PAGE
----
After a couple of years passed, I asked his mother for a little help. One lesson in particular sticks out in my mind. She decided to teach me how to cook fresh fish. Now I was thinking we would go to the grocery store and pick up a nice cellophane wrapped fish fillet. No, she took me to a fish market and proceeded to teach me the finer points of choosing a WHOLE fish. She asked the fish monger (if that the correct word) to lay out a particular fish for her review– I believe it was a red snapper and this thing was HUGE. I mean it was bigger than my dog! She said to me, “Now, what you do is you press down on the fish’s eye and if it pops back up it is fresh. If it stays in it's old and you don’t want to buy that one.” About this time I am looking at her in horror. I realized I wasn’t going to be cooking a whole fresh fish. Umm…..I don’t think so. No ma’am, this girl won’t be touching any fish eyes!
Having failed on this endeavor she decided to teach me how to bake bread. Now here was something I could really sink my teeth into (pardon the pun)! She proceeds to wipe off her kitchen table and dumps on a pile of flour. I’m like, “Whoa! First, shouldn’t we be doing this on the counter and how much flour do you use?” Now, you have to understand, even from a very young age I have always been a very anal, detailed type of person. I need lists, menus, instructions, visuals, everything written down. She replied “Oh, you just add a little of this and little of that, add the yeast, let it rise, blah, blah, blah, throw in the oven and you’ve got bread. Understand?” Well, needless to say my first attempt at baking bread myself ended up with what looked like pizza crust. So no more bread baking for me – I’ll just buy it at the bakery.
After that, I think she just gave up on me, just wrote me off as useless. Now she really started worrying about her baby. He was surely starving to death. Actually the man was turning out to be a much better cook than me and I certainly wasn’t complaining. However, every time she would come to visit she would leave all kinds of containers of food in our refrigerator and freezer. Most of these were island dishes he had grown up eating. Some he would eat, some not. The most famous were the pigs feet and grits. She would leave containers of these in our freezer and say, “These are Jimmy’s favorite.” Well, umm, no they weren’t, but he was too afraid to tell her he didn’t like pigs feet until the time she decided to actually heat them up for him. He had to man up and tell the truth. At least that stopped the endless supply of pigs feet. Seriously, can you imagine opening your freezer for ice cubes and looking at that?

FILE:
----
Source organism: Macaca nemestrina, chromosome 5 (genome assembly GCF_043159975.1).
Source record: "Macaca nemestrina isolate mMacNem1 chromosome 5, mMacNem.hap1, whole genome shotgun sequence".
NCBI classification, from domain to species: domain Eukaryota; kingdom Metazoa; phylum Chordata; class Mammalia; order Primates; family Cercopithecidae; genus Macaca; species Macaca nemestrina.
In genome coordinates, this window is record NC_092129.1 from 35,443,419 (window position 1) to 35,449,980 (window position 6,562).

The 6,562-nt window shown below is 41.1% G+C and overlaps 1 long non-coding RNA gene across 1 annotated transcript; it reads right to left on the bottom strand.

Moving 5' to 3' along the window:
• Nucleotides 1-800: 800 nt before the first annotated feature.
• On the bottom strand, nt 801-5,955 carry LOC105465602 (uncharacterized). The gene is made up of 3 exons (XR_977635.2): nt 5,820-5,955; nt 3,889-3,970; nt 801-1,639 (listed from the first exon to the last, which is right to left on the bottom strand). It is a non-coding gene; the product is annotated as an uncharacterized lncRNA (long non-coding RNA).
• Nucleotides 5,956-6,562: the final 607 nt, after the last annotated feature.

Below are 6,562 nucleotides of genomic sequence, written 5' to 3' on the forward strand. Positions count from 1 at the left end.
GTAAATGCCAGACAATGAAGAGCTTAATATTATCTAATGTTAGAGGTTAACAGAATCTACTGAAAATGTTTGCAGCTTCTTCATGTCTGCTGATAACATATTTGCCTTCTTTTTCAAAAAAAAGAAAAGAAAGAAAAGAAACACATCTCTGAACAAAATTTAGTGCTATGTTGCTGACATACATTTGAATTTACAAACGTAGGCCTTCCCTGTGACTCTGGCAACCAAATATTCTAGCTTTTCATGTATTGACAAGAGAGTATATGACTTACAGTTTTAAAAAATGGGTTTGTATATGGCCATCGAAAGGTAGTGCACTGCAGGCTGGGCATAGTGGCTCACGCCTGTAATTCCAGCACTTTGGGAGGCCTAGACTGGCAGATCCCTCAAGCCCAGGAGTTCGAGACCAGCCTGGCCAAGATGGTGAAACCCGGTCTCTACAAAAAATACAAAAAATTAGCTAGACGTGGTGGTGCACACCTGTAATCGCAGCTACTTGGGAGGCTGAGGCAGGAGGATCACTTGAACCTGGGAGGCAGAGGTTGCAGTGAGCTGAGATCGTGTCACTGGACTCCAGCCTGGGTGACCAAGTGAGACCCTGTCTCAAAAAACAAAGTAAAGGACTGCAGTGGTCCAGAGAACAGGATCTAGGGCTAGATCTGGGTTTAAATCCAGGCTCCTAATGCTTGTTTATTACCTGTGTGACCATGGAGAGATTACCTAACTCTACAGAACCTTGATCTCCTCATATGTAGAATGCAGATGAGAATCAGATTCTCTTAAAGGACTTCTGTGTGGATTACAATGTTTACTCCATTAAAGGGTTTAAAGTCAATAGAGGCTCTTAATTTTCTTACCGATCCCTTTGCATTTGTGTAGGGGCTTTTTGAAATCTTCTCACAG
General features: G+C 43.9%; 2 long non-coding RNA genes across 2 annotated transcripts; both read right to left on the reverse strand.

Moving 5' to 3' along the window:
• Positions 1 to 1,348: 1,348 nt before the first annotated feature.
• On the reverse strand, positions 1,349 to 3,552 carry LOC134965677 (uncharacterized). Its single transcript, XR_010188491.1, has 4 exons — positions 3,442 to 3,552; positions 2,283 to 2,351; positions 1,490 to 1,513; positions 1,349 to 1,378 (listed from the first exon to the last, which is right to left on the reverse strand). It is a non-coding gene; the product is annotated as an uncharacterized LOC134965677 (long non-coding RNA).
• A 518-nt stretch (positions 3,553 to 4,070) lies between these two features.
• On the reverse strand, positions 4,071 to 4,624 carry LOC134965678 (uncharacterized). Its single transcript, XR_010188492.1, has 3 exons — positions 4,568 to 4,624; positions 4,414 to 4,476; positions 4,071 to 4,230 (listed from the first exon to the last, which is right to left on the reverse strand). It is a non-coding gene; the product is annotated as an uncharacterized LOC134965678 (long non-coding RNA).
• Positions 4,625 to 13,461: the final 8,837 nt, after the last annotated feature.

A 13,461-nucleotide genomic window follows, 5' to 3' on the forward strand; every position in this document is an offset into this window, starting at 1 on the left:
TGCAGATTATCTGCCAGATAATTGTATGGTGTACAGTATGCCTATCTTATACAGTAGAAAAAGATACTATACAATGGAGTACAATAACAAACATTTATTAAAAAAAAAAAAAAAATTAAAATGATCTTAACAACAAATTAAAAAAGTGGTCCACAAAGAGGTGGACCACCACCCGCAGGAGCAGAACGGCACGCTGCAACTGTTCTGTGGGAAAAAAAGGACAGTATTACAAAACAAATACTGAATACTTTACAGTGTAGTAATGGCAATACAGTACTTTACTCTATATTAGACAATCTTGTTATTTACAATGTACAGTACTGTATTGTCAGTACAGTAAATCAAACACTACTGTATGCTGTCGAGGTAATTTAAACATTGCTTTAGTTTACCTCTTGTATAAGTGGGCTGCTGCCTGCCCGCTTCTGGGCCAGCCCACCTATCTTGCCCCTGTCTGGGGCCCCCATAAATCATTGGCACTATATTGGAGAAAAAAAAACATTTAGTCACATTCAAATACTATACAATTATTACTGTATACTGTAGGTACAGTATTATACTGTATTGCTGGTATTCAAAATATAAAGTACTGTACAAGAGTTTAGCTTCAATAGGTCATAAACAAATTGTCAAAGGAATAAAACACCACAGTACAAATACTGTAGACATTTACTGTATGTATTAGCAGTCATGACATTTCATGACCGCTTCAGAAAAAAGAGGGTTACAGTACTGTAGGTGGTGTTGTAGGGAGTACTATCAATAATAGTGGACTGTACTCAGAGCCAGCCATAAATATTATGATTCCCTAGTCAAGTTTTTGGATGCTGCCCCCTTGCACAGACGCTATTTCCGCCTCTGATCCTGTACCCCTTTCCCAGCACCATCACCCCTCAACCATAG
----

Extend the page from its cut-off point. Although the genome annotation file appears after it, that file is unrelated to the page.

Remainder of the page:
The one thing Margie makes that we all agree on is her conch fritters and conch salad. She makes the best conch fritters and salad in the world. They are so much better than the ones you buy elsewhere – hers are loaded with conch. For me, the Midwestern girl who grew up eating fish sticks to actually eat and love conch fritters and conch salad, well let’s just say “you’ve come a long way baby!” My husband had been begging her for the recipe for years, which she greedily kept to herself, but she finally caved a couple of years ago and shared it. Of course, he’s the one that makes them, not me. He’s the seafood chef and steak griller, I just stick to the basics – you know, meatloaf, chicken, casseroles and oh – absolutely no Spam.